9 Expanding your point to look at LANGUAGE AND FORM It is clear to the reader that Nick’s account of Gatsby’s past is not told in an objective way. An ironic tone is implied in the authorial voice which resonates throughout :“So he invented just the sort of Jay Gatsby that a seventeen year- old boy would be likely to invent”. This reminds us that Nick, despite his obvious reverence for Gatsby as a character (“there was something gorgeous about him”) is disdainful about Gatsby’s decision to model himself on Dan Cody.

10 Expanding your point to look at LANGUAGE AND FORM Nick’s ironic, even mocking tone is again evident in the description of Gatsby’s state of mind as he fashions himself in a new light as a glamorous young man: “A universe of ineffable gaudiness spun itself out in his brain”. Fitzgerald is showing us how Nick is returning to moments in Gatsby’s past and trying to imagine how Gatsby recreated himself as the ill-fated dreamer he was by the time Nick met him in West Egg. The use of free indirect style makes it clear that it is Nick who is imagining Gatsby’s thoughts, with the words “ineffable gaudiness” hinting that Nick, with hindsight, views Gatsby’s vision as gaudy or even slightly vulgar.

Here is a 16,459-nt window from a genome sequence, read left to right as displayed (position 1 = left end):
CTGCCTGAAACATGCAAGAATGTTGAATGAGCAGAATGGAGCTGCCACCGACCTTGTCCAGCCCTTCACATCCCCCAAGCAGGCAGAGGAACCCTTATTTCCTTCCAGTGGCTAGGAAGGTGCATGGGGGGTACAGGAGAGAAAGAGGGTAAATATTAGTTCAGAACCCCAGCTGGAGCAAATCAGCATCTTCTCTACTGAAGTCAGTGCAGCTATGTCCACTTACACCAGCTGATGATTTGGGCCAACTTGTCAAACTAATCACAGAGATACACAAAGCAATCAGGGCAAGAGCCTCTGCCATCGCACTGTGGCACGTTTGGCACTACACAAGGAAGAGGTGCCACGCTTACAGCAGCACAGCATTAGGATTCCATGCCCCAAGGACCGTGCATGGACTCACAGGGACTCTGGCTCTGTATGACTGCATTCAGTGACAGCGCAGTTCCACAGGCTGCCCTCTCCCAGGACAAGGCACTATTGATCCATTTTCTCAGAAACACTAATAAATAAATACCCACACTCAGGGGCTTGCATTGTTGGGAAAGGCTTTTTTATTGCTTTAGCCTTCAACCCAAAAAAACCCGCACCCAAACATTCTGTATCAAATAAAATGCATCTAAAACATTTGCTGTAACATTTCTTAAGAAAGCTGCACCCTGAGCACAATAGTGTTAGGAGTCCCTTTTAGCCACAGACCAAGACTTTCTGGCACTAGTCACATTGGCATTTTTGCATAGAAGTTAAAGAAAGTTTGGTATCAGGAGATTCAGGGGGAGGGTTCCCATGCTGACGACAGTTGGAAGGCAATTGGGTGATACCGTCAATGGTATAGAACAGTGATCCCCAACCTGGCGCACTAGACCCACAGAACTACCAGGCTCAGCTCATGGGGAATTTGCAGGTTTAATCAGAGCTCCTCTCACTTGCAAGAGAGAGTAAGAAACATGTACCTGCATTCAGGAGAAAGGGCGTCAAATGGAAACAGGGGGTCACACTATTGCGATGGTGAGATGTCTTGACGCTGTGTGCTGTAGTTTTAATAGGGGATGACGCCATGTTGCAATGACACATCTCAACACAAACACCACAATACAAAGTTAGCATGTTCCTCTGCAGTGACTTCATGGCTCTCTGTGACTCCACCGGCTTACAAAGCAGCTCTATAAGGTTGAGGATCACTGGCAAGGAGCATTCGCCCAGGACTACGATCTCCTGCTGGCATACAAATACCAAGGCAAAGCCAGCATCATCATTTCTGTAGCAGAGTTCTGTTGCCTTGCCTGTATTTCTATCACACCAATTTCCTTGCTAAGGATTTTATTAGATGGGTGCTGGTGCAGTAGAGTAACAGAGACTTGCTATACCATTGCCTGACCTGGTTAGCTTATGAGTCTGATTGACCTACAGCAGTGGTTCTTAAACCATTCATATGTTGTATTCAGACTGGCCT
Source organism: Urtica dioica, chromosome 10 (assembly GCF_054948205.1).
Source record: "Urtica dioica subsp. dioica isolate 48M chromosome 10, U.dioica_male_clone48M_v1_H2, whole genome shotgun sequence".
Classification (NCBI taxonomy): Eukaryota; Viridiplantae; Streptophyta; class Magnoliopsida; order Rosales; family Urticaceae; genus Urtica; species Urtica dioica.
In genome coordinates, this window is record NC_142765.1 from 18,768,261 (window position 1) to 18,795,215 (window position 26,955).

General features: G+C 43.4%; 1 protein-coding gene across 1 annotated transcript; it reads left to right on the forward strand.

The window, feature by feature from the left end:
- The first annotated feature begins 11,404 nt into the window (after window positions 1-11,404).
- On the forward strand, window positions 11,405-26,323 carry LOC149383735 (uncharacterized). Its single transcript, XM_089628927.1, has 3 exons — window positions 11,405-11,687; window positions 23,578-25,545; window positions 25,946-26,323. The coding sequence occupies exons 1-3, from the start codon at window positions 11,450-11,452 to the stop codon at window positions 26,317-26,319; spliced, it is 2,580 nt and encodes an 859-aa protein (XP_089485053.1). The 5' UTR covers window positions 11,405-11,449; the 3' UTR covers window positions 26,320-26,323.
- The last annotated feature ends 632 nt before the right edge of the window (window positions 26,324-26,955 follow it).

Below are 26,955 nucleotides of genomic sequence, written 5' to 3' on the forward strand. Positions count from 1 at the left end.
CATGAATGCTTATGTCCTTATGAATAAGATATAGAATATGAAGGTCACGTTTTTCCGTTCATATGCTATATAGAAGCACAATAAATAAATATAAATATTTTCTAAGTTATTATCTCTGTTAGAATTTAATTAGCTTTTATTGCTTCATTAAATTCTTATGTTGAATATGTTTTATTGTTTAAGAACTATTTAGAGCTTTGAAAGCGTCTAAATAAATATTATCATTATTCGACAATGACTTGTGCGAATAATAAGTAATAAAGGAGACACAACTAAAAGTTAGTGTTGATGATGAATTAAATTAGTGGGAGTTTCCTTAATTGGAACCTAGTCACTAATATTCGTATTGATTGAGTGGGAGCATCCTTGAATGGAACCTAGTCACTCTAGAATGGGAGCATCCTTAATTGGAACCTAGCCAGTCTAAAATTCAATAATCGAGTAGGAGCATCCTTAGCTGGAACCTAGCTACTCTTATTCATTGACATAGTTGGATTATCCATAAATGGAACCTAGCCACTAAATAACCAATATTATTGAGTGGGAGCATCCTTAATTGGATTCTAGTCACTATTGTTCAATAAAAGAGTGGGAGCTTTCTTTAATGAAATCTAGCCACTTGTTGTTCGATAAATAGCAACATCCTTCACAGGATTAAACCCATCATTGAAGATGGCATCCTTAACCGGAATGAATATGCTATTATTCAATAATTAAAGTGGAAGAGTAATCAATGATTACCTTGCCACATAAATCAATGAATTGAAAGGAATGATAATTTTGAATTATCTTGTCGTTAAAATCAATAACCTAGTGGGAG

11 Expanding your point to look at LANGUAGE AND FORM We can see this later in the chapter, as the parties which Nick remembered with such vivid wonder in chapter 2, now seem tawdry and less enchanting. A LINK TO YOUR NEXT EXTRACT.

12 Here’s a reminder of the 4 keys for the even questions 1. Look carefully at the key words in the question and write a rock solid introduction which addressing the questions and says something (don’t parrot the question). 2. Write about a range of points(3-5) in your answer – arguing both sides of the question before concluding. Follow a basic PEE structure here to stay safe. 3. Make sure you USE THE TEXT by referring to specific episodes or chapters in detail. Cross-reference ideas (link ideas about characters, themes or events together) 4. Integrate context into your discussion – don’t bolt it on!

13 How satisfying do you find the conclusion of... How important is time in... It has been said that a fault of... is... What do you think is significant about the use of journeys in this text? Betrayal is at the heart of the relationships between characters in... What is the significance of letters to the narrative of Curious Incident?... The ending... The over-emphasised moral... The dark and disturbing themes... The use of a single narrative voice... The ending... The over-emphasised moral... The dark and disturbing themes... The use of a single narrative voice... To what extent do you agree? How far do you agree that there is only in...?... To what extent do you agree? Although portrays himself as a, some readers find it hard to believe this....what are your views on... These are GENUINE past paper questions...

14 30. How far do you agree with Nick’s view that Gatsby is “worth the whole damn bunch put together”? Remember: AO1 AO3 AO4

15 Remember: AO1, AO3, AO4 30. What do think about the view that there are no women in The Great Gatsby with whom the reader can sympathise?